• Nails (sporadic): Dimples, Onychogrypose
  • Concomitant:
    • Blood (stage 1: 35% of pat. Blood eosinophilia may be excessive up to 80% of peripheral leukocytes expressed). Blood eosinophilia reduced in later stages (in stage 4 only in 10% of pat.)
    • Tissue eosinophilia

Laboratory
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High blood and tissue eosinophilia (blood eosinophilia in about 35% of patients).

Histology
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Intraepidermal and subcorneal vesicles with abundant eosinophilic cells, acanthotically widened, spongiotically loosened epidermis with single cell cornifications. Stage 3 and 4: considerable accumulation of melanin (pigment incontinence) in the dermis. There in melanophages.

External therapy
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In the inflammatory stage short-term potent glucocorticoids such as prednicarbate (e.g. Dermatop cream). In case of blister formation, moist compresses with antiseptic additives such as potassium permanganate (light pink).

Internal therapy
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In the case of a pronounced inflammatory reaction glucocorticoids such as prednisolone (e.g. Decortin H) 0.5-1 mg/kg bw/day p.o., rapid balancing. Monitoring for secondary infections.

Progression/forecast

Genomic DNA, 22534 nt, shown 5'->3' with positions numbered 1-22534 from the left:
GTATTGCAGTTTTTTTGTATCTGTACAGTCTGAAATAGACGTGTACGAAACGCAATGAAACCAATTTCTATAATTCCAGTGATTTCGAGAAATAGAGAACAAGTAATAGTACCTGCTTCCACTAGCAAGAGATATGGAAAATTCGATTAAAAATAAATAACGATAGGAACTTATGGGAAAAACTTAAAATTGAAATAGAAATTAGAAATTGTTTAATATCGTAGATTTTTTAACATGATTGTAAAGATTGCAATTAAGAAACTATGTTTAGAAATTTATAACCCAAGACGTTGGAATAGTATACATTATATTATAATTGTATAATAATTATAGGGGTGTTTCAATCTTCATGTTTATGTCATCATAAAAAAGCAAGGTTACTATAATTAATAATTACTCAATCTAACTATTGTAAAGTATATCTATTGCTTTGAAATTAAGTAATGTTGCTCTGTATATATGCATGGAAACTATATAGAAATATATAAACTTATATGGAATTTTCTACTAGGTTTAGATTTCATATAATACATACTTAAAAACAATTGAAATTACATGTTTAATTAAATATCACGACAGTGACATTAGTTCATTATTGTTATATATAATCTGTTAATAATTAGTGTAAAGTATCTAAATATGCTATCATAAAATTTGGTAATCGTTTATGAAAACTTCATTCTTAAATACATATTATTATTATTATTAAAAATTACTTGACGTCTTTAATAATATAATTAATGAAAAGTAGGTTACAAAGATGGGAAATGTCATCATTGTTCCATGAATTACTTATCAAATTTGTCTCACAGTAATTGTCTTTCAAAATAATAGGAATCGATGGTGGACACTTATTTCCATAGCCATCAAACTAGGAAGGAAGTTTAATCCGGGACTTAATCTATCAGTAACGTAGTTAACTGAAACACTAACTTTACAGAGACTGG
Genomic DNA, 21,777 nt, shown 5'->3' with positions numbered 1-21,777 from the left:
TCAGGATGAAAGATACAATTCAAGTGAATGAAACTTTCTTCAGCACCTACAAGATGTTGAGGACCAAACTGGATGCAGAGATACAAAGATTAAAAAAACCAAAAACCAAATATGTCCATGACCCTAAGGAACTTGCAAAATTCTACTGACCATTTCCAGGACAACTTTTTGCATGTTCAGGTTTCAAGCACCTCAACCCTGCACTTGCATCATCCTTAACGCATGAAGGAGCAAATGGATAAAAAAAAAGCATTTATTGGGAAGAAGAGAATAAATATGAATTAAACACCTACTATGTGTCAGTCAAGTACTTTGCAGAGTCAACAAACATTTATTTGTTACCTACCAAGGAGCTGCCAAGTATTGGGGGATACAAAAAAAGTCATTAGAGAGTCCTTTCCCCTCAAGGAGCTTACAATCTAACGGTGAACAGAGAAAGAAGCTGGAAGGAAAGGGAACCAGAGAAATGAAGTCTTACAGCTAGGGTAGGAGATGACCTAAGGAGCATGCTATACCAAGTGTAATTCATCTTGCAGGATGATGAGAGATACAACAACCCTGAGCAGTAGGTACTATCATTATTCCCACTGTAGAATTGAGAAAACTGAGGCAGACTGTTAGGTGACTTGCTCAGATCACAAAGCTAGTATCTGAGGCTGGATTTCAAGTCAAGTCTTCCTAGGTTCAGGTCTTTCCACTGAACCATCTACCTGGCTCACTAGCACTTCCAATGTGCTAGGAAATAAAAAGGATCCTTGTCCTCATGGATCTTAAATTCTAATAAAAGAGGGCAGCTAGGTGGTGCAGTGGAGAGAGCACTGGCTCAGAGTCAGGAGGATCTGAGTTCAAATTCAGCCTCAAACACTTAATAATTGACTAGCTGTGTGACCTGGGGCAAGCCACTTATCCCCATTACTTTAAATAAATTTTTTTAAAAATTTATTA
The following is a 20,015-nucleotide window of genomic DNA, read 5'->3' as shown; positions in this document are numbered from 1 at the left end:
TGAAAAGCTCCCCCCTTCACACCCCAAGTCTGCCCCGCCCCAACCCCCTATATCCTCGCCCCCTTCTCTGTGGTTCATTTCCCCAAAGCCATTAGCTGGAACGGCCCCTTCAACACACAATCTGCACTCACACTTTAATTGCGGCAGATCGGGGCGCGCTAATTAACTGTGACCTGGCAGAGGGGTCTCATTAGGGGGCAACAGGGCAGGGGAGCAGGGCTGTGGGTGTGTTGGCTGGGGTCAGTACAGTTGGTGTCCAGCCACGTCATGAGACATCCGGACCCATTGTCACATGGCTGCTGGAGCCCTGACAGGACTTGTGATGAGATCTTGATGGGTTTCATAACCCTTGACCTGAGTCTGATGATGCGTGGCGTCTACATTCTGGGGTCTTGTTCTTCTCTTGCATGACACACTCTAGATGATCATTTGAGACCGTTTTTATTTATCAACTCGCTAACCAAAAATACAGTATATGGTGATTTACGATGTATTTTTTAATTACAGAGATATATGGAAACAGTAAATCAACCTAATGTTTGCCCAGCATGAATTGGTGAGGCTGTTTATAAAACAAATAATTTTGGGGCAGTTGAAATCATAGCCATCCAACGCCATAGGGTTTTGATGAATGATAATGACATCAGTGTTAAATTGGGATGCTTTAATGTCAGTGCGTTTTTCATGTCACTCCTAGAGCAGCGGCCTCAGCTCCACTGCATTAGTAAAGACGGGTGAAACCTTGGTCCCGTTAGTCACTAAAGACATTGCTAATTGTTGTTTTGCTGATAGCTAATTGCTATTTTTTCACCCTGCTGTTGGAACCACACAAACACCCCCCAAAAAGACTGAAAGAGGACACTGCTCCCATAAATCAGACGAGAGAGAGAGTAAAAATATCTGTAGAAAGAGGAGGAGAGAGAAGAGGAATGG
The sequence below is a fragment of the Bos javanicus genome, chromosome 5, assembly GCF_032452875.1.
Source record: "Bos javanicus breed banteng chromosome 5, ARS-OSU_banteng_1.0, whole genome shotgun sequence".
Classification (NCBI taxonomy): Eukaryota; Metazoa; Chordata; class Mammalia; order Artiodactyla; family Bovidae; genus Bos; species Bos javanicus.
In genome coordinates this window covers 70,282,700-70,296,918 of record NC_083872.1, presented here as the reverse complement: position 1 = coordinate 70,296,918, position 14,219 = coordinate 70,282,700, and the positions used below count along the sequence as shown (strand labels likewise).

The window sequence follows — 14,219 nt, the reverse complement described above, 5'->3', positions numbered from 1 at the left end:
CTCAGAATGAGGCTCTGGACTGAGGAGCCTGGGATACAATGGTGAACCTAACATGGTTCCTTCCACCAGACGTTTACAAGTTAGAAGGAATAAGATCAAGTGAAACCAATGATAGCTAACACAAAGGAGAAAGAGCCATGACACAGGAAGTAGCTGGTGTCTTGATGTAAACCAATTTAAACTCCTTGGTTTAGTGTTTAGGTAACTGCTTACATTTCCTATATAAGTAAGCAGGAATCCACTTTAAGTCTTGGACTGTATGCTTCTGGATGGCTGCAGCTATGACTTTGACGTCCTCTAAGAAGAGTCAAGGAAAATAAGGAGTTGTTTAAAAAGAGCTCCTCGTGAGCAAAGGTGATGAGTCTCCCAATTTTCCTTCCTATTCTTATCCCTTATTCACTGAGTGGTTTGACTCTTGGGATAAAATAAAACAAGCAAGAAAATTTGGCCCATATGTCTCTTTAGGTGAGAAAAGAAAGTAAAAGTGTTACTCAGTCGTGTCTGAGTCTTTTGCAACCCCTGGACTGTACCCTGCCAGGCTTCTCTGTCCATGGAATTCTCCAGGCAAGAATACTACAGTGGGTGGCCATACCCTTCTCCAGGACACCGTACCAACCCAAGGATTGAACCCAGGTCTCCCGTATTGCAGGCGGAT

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Skin symptoms regress until adulthood, possibly slight hypopigmentation and partial scars. Otherwise depending on the accompanying diseases (especially seizure disorders).

Only in exceptional cases does a recurrence of the inflammatory phases occur in later stages (e.g. infection-associated)

Prophylaxis
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It is recommended to arrange for a genetic examination of the mother!

Literature
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  1. Bardaro T et al (2003) Two cases of misinterpretation of molecular results in incontinentia pigmenti, and a PCR-based method to discriminate NEMO/IKKgamma dene deletion. Hum Mutation 21: 8-11
  2. Berlin AL et al (2002) Incontinentia pigmenti: a review and update on the molecular basis of pathophysiology. J Am Acad Dermatol 47: 169-187
  3. Bloch B (1926) Peculiar, previously undescribed pigment affection (Incontinentia pigmenti). Switzerland med Wschr 56: 404-405
  4. Carney R (1976) Incontinentia Pigmenti. A world statistical analysis. Arch Dermatol 112: 535-542
  5. Conte MI et al ()2014) Insight into IKBKG/NEMO locus: report of new mutations and complex genomic rearrangements leading to incontinentia pigmenti disease. Hum Mutation 35:165-177
  6. Garrod AE (1906) Peculiar pigmentation of the skin in an infant. Trans Clin Soc London 39: 216
  7. Happle R (2003) A fresh look at incontinentia pigmenti. Arch Dermatol 139: 1206-1208
  8. Kleszky M et al (1985) Incontinentia pigmenti Bloch-Sulzberger. Dermatol Mschr 171: 181-122
  9. Landy SJ, Donnai D (1993) Incontinentia pigmenti (Bloch-Sulzberger syndrome). J Med Genet 30: 53-59
  10. Phan TA et al (2005) Incontinentia pigmenti case series: clinical spectrum of incontinentia pigmenti in 53 female patients and their relatives. Clinical dermatology 30: 474-480
  11. Schaller J et al (1992) Disseminated beginning Incontinentia pigmenti Bloch-Sulzberger. Dermatologist 43: 383-385
  12. Sulzberger MB (1927) About a congenital pigment anomaly (Incontinentia pigmenti) not described so far. Arch derm syph 154: 19-32
  13. Yang Yet al (2014)Neonatal incontinentia pigmenti: Six cases and a literature review. Exp Ther Med 8:1797-1806